But don’t be surprised if the fight over this old New Deal program emerges next year as a crucial battlefront between the parties. In fact, it may provide Democrats with a great opportunity to change the shape of the American electorate and reconnect with disenchanted working-class voters who feel the Democratic Party abandoned them.
Social Security is arguably the federal government’s most popular program, more efficient and responsive than most. It is valued by overwhelming majorities across party lines, age brackets and even income levels. It’s supported by Republicans (81 percent) and by Democrats (94 percent) and by independents (91 percent), from Baby Boomers to Generation Xers and to millennials. What is most relevant is that strong majorities in all sectors—even 62 percent of Republicans—think the government should consider increasing the benefits. So why don’t media see the story?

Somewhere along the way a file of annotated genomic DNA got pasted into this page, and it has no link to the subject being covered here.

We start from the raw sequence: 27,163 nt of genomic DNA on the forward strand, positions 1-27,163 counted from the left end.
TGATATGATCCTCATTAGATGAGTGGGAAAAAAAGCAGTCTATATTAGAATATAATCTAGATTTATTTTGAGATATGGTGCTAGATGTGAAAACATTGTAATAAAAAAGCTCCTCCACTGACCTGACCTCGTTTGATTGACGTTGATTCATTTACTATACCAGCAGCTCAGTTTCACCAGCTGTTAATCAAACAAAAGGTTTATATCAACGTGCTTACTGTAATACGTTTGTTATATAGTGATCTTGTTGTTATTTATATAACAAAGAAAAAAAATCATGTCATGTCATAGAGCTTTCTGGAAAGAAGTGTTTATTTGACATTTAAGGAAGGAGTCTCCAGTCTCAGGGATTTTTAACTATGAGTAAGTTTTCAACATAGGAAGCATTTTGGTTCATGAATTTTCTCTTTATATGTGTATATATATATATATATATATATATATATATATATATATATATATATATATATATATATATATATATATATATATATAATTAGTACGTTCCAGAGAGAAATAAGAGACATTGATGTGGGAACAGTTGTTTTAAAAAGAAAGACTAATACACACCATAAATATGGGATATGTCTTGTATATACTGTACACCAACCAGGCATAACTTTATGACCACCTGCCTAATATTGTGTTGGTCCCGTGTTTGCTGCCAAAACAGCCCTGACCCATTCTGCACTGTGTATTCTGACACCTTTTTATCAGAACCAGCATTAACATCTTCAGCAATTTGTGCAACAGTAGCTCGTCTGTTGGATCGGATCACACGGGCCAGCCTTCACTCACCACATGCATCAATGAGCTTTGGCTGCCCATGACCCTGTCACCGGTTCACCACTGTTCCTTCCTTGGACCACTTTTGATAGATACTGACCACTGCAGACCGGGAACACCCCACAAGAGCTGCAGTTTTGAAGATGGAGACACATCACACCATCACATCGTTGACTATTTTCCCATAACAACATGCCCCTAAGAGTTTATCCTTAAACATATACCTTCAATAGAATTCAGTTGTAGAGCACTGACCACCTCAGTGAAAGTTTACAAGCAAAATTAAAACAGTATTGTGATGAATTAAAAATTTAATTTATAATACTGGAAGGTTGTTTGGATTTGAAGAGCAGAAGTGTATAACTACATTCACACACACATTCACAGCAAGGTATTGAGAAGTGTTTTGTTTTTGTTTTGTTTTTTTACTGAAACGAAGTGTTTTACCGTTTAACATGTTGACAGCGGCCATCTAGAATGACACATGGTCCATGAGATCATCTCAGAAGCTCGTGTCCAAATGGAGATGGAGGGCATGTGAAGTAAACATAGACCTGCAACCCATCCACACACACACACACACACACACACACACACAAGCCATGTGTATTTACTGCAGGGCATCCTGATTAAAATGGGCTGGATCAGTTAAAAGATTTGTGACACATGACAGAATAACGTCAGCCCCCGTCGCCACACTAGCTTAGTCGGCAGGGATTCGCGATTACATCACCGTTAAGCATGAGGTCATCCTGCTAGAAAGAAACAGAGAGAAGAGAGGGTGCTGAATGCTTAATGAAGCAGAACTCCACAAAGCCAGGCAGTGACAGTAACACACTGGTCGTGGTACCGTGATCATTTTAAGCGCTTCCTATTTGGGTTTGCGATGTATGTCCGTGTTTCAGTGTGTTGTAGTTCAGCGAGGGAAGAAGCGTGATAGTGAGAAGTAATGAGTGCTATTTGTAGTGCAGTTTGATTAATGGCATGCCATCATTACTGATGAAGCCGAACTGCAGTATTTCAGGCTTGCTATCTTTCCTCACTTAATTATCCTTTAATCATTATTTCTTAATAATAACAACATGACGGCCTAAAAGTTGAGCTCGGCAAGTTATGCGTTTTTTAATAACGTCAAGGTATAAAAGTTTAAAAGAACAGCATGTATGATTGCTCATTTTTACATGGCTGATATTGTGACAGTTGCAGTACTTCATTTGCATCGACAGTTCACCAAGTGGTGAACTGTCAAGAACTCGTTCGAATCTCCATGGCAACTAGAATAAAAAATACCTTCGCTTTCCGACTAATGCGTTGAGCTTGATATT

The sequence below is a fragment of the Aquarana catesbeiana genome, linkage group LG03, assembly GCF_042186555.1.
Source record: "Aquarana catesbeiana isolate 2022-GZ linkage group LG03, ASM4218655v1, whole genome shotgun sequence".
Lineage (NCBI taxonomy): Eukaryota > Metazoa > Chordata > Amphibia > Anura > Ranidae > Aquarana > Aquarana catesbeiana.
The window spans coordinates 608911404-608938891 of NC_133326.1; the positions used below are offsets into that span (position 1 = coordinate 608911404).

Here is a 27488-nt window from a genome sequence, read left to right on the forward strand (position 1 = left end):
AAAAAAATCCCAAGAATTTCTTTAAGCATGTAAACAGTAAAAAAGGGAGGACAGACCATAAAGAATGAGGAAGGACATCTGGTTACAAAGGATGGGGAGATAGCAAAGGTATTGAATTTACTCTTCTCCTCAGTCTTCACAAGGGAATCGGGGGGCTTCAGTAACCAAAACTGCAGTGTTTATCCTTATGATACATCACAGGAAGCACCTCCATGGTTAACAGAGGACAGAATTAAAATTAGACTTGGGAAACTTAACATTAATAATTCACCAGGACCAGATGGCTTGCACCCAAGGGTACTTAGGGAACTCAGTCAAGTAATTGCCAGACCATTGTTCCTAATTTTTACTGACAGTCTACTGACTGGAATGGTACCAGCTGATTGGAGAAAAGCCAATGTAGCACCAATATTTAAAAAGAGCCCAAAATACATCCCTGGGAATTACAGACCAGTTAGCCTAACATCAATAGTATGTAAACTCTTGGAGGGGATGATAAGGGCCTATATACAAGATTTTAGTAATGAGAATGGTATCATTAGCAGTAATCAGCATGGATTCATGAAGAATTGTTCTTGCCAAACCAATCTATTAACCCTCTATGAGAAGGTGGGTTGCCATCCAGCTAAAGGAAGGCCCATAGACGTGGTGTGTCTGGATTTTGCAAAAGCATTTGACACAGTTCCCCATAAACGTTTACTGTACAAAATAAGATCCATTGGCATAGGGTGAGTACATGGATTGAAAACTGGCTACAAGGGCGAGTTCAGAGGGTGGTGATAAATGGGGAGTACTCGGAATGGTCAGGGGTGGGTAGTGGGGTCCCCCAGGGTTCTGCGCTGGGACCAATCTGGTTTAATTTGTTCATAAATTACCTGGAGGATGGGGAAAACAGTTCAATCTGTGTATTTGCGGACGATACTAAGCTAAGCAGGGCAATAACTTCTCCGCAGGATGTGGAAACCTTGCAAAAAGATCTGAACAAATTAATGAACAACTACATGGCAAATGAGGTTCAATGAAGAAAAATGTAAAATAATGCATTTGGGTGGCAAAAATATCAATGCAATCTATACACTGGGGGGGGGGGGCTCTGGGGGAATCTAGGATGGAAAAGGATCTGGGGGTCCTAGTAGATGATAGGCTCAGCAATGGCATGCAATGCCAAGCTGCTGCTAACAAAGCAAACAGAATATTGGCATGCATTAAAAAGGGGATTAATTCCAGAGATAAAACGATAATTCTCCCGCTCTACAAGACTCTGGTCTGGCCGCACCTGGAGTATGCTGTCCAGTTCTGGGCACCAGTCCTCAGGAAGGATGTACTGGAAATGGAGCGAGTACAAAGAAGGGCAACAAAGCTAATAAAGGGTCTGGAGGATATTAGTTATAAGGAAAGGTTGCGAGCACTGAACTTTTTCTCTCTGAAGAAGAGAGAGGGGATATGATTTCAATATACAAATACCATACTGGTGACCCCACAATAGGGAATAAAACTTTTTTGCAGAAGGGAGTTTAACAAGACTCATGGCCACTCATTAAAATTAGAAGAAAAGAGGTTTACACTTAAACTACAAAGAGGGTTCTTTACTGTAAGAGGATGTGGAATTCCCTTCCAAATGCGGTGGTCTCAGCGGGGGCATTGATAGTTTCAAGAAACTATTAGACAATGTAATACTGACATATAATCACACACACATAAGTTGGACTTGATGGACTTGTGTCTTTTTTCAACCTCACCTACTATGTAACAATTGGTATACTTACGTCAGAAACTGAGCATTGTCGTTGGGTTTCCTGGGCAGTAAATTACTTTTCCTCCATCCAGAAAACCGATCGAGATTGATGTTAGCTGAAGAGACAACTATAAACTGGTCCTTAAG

The distorted politics surrounding Social Security is itself a scandal. It demonstrates how gravely representative democracy has been eviscerated during the last generation by the political elites and financial interests who claim Social Security is dragging the country to financial ruin. Again and again, high-minded experts in the academy and Washington think tanks issue “Chicken Little” forecasts and mobilize well-financed campaigns to persuade politicians (if not citizens) that Social Security must be pruned back substantially in order to reduce federal deficits.